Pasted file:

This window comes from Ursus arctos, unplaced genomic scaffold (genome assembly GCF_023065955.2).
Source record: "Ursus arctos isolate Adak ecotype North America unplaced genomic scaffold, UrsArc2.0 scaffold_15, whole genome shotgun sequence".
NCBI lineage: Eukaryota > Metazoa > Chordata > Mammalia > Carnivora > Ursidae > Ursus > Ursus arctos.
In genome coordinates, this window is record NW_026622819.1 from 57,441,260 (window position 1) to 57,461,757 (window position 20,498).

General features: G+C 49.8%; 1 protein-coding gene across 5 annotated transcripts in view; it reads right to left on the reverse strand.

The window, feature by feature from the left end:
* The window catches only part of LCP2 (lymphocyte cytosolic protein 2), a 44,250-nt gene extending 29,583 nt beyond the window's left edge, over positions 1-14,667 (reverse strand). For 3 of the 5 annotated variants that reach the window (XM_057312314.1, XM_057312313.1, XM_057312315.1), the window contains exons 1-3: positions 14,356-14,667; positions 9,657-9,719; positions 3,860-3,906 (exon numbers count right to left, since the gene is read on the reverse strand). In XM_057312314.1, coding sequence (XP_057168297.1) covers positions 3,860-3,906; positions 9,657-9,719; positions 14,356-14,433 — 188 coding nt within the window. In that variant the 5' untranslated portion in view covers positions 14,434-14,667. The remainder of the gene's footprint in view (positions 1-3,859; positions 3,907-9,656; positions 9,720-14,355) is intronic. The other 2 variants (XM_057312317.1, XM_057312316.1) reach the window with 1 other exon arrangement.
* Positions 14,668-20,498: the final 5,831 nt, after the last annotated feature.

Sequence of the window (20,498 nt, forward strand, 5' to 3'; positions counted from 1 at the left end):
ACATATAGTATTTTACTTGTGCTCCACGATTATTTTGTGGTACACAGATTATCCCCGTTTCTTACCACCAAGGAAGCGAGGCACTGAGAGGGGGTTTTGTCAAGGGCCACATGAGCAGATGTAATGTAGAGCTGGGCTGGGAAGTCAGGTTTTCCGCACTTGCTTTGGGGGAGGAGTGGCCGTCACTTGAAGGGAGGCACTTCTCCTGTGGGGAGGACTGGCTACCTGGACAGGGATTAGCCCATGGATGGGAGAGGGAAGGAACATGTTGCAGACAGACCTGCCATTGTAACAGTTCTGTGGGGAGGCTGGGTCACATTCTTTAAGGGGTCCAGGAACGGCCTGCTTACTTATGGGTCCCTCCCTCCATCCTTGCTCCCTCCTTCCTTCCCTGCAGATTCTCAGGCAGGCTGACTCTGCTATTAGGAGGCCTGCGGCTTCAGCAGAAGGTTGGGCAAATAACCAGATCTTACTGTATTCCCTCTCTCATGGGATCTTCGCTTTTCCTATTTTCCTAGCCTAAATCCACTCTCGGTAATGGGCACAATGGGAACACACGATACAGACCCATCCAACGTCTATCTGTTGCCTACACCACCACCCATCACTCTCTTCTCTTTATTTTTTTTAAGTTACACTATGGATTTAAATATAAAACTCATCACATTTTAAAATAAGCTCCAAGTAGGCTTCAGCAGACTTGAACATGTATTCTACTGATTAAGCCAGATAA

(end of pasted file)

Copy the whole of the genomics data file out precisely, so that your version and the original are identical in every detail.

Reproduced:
This window comes from Ursus arctos, unplaced genomic scaffold (genome assembly GCF_023065955.2).
Source record: "Ursus arctos isolate Adak ecotype North America unplaced genomic scaffold, UrsArc2.0 scaffold_15, whole genome shotgun sequence".
NCBI lineage: Eukaryota > Metazoa > Chordata > Mammalia > Carnivora > Ursidae > Ursus > Ursus arctos.
In genome coordinates, this window is record NW_026622819.1 from 57,441,260 (window position 1) to 57,461,757 (window position 20,498).

General features: G+C 49.8%; 1 protein-coding gene across 5 annotated transcripts in view; it reads right to left on the reverse strand.

The window, feature by feature from the left end:
* The window catches only part of LCP2 (lymphocyte cytosolic protein 2), a 44,250-nt gene extending 29,583 nt beyond the window's left edge, over positions 1-14,667 (reverse strand). For 3 of the 5 annotated variants that reach the window (XM_057312314.1, XM_057312313.1, XM_057312315.1), the window contains exons 1-3: positions 14,356-14,667; positions 9,657-9,719; positions 3,860-3,906 (exon numbers count right to left, since the gene is read on the reverse strand). In XM_057312314.1, coding sequence (XP_057168297.1) covers positions 3,860-3,906; positions 9,657-9,719; positions 14,356-14,433 — 188 coding nt within the window. In that variant the 5' untranslated portion in view covers positions 14,434-14,667. The remainder of the gene's footprint in view (positions 1-3,859; positions 3,907-9,656; positions 9,720-14,355) is intronic. The other 2 variants (XM_057312317.1, XM_057312316.1) reach the window with 1 other exon arrangement.
* Positions 14,668-20,498: the final 5,831 nt, after the last annotated feature.

Sequence of the window (20,498 nt, forward strand, 5' to 3'; positions counted from 1 at the left end):
ACATATAGTATTTTACTTGTGCTCCACGATTATTTTGTGGTACACAGATTATCCCCGTTTCTTACCACCAAGGAAGCGAGGCACTGAGAGGGGGTTTTGTCAAGGGCCACATGAGCAGATGTAATGTAGAGCTGGGCTGGGAAGTCAGGTTTTCCGCACTTGCTTTGGGGGAGGAGTGGCCGTCACTTGAAGGGAGGCACTTCTCCTGTGGGGAGGACTGGCTACCTGGACAGGGATTAGCCCATGGATGGGAGAGGGAAGGAACATGTTGCAGACAGACCTGCCATTGTAACAGTTCTGTGGGGAGGCTGGGTCACATTCTTTAAGGGGTCCAGGAACGGCCTGCTTACTTATGGGTCCCTCCCTCCATCCTTGCTCCCTCCTTCCTTCCCTGCAGATTCTCAGGCAGGCTGACTCTGCTATTAGGAGGCCTGCGGCTTCAGCAGAAGGTTGGGCAAATAACCAGATCTTACTGTATTCCCTCTCTCATGGGATCTTCGCTTTTCCTATTTTCCTAGCCTAAATCCACTCTCGGTAATGGGCACAATGGGAACACACGATACAGACCCATCCAACGTCTATCTGTTGCCTACACCACCACCCATCACTCTCTTCTCTTTATTTTTTTTAAGTTACACTATGGATTTAAATATAAAACTCATCACATTTTAAAATAAGCTCCAAGTAGGCTTCAGCAGACTTGAACATGTATTCTACTGATTAAGCCAGATAA